I know some people get a bit freaked out about mental health and worry about doing or saying the wrong thing, and thatís okay, I understand that. But, like every day before this post, if you take the piss out of me, call me a twat, diss me or whatever, I promise I wonít suddenly jump under a bus because of it. And, if you do act a bit weird, please donít be offended if I tell you to stop being a prick. Itís actually refreshing to share this, but there is no need to treat me any differently because of it. Though donít feel the need to hold back on telling me what a stunningly attractive guy I am.

There is a lot of bullshit out there about bipolar and I will make it my mission to myth bust a lot of the certified bollocks. We can love, show emotion, care, be loyal, be dedicated and be passionate, because I do and feel all of those things everyday. I have met some awesome people on my journey who share this who I love and care about very much.

Thanks to those who have supported me and encouraged me through this process so far, who have let me talk openly and allowed me to share my feelings for the first time in my life, even though they know it has been excruciating for me at times, to admit my fears and sometimes cry in front of them. And, thanks to my girlfriend who has gone through quite a lot of stress and worry because of this, been strict with me but caring and understanding at the same time. She is now an expert on how to deal with me. I can assure you all, the straitjacket that she has ordered me is actually quite comfortable, so donít worry.

If you want to ask me questions about it, I am fine with that. I was embarrassed about my struggles with mental health and tried to hide it from everyone before because I didnít think it suited me, but I know opening up is important and basically I have got to accept this at some point, it is never going away now. Facing up to this has made me feel more manly and courageous then Iíve ever felt before. I became emotionless and cold because of it, isolated myself to protect myself and others and locked a lot of who I am away, many, many years ago.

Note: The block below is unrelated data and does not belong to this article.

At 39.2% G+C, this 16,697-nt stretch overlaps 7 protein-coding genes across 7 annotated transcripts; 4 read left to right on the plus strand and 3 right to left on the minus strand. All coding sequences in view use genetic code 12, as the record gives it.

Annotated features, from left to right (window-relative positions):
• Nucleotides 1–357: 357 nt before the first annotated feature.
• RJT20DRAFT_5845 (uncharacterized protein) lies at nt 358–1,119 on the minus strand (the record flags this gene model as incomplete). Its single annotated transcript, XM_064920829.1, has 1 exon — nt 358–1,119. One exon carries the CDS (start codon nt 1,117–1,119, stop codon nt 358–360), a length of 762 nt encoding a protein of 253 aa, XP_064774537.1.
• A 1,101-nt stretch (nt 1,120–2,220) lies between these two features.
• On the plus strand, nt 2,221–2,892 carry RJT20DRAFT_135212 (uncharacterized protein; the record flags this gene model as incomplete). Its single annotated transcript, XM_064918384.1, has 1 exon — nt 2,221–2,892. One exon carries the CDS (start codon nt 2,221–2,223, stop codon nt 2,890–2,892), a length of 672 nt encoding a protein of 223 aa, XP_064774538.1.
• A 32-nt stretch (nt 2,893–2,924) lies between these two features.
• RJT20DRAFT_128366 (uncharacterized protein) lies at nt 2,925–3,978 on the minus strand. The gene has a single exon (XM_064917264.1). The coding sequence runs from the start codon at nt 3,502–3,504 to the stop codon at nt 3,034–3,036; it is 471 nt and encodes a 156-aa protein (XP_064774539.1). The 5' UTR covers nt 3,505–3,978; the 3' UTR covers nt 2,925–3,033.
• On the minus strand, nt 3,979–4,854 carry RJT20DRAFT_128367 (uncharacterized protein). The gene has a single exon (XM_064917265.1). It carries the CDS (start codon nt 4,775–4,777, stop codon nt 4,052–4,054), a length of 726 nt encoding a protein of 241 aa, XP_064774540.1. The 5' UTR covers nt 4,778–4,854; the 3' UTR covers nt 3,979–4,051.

I have got to come to terms with the fact that this will be with me for the rest of my life. Iíd hoped a decade ago that I would one day recover from it, but now, I know that isnít going to be possible. Coming to terms with that will take some time, but then, as Iíve said, Iíve never really known any other existence, this is all Iíll ever know. I donít know what itís like to not live with bipolar, so itís not like things have suddenly changed for me.

I am beginning to understand now that I have abandonment issues (a common trait of bipolar) which cause me distress and anxiety and make it difficult for me to form and retain relationships with people, and I have fairly extreme mood swings that are mostly inside my very messy brain but can make long term planning and commitment challenging for me. I get a bit snappy because of it but am very soft and placid in reality. I am aware that I can sometimes come across as blunt or emotionless or as though I donít care, which upsets me the most, but Iím working on it. Again, these are just traits of bipolar disorder and are only illusions. I am actually quite the opposite.